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Getting to know the frontline: grocer Pete Davidson

Image credit: contributed

Getting to know the frontline: grocer Pete Davidson

Pete Davidson, of milk and groceries delivery service Pete’s Farm Run, talks to Jenni Davidson (no relation) about working on the frontline during a global pandemic.

Would milkman be a fair description of your job?

Well, it’s more than that. It’s a grocer as well. It’s really an ethical grocer, but that’s a bit pedantic, because it’s veg as well, and cheese and bread. So, it’s all the stuff that people actually need.

What is it like for you at the moment?

The number of emails I’ve got as is more than I can cope with, exponentially. It’s creaking all systems that I have, which is me doing the admin, me doing some of the deliveries. I can’t actually physically cope with the volume of requests. And you can’t manifest instant drivers, instant vans to increase the capacity, really. Anybody that delivers veg, organic veg boxes, most of them have switched off their new customers requests. So I’m unusual that I haven’t done that. I fit the odd person in. But it’s too much, it’s too much to wade through.

Are you working for a company or are you self-employed?

I’m self-employed. I’m a sole trader. So I just have a milk run that does a very small geographical area in Edinburgh, not the whole of Edinburgh. I’ve got two vans, one part time employee. But now I’ve had to change that to two other part-time employees as well to try and ease things and get it upscaling slightly.

So before coronavirus describe what would be a typical day at work for you?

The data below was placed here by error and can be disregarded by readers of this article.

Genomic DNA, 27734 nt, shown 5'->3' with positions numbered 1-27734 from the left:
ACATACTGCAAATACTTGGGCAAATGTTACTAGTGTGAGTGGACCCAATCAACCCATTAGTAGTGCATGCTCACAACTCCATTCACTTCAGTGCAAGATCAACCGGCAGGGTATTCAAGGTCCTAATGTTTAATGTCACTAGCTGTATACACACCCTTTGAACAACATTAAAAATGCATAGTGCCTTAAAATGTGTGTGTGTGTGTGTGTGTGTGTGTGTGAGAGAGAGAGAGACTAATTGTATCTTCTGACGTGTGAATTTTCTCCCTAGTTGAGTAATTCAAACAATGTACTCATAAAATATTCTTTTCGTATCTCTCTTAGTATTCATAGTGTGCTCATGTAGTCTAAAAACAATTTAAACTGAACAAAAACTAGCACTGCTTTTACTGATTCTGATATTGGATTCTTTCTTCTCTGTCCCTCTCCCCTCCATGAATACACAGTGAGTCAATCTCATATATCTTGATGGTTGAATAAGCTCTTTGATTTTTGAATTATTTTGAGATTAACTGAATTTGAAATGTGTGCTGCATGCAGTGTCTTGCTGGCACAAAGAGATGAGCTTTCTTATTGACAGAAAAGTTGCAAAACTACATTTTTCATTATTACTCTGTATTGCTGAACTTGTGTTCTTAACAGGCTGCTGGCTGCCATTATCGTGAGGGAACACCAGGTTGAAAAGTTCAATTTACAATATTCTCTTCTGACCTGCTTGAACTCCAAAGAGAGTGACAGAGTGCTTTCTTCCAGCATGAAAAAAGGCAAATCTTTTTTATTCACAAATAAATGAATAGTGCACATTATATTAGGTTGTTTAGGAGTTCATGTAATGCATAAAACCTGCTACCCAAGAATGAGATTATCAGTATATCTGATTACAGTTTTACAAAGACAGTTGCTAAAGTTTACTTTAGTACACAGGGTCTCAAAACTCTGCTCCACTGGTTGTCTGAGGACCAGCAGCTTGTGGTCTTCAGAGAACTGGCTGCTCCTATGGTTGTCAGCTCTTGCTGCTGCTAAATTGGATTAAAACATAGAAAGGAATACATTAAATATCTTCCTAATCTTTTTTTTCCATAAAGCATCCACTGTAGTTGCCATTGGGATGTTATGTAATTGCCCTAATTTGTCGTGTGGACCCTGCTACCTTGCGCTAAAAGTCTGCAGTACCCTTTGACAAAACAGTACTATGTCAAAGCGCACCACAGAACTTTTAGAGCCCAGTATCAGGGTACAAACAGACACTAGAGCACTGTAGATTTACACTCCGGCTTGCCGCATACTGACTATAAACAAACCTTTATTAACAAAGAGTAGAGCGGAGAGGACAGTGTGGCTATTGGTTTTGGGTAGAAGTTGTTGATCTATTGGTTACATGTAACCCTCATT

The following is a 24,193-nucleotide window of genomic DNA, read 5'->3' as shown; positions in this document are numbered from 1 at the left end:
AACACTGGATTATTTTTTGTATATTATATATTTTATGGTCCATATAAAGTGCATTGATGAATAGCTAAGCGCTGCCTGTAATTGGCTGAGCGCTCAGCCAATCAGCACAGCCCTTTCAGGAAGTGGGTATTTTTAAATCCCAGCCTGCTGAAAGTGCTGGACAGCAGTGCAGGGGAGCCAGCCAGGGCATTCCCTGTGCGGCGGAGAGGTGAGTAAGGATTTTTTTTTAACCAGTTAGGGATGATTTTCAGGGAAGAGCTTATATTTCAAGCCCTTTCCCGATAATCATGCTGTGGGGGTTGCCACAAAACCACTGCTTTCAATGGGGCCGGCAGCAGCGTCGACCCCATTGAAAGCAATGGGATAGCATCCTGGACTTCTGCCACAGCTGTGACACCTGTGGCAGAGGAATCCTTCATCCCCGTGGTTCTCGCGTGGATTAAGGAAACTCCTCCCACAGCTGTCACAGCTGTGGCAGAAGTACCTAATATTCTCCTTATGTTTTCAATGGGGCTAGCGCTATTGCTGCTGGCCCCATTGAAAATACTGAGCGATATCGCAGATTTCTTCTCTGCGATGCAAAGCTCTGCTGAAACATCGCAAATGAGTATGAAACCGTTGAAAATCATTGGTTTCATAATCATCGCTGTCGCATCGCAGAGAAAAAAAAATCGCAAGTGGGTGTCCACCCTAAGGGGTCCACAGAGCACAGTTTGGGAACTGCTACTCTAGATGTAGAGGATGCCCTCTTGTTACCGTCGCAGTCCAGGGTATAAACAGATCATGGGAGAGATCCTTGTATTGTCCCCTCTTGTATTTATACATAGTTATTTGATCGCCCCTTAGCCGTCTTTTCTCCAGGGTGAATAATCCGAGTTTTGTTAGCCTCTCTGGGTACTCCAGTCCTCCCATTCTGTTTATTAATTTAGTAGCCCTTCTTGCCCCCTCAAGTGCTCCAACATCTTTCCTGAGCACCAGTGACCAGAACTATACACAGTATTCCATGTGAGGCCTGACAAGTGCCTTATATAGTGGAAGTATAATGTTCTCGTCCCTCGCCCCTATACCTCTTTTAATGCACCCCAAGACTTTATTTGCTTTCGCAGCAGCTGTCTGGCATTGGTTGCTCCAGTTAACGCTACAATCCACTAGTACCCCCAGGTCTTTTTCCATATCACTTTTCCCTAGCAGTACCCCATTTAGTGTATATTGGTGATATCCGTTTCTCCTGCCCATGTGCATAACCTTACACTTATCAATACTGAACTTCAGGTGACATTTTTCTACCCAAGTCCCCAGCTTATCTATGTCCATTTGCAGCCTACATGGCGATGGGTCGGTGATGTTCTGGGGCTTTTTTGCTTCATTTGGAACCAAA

Oh, a typical day at work would be, let’s say, picking up the stuff in the morning, correlating it all, making any tweaks to orders, people cancelling stuff, increasing it, and then delivering it or setting it up for my employee to deliver a van load of stuff in the afternoon. And doing a bit of admin in the evening.

And has the main difference just been the volume of orders or have there been other changes as well?

Oh no, it’s the volume of orders. Every customer has changed what they get, which is admin time, so a third more will go out in the van, it’s full, it’s chock a block, and then it takes maybe 20 minutes to add a [new] customer because you’ve got to set them up. These are recurring orders, rather than if it was an online pay now, buy a box, get it delivered the next day, which would actually work a lot better for this… With organic veg, it’s all ordered the week ahead for the next week. And it’s okay when it’s recurring because you can anticipate what’s happening. But when it’s exponential growth, you can’t do that… The other tricky thing is because it’s all reusable packaging – it’s bottles coming back, it’s bags coming back – that’s a thorny one now because it could contain the virus.

How do you feel about being labelled a key worker?

I don’t mind that because [laughs] it’s a change of status, you know. It is key work because it is supplying food and there’s lots of people that I’ve got who are isolated customers. I’m not sure what the percentage is, but it’s maybe 10 per cent of people are in isolation. I get requests from elderly people, which is heartbreaking when they’re stuck and they don’t have the capacity to go shopping.

Read the most recent article written by Jenni Davidson - Scotland’s foodbanks see 62 per cent increase in food parcels for children

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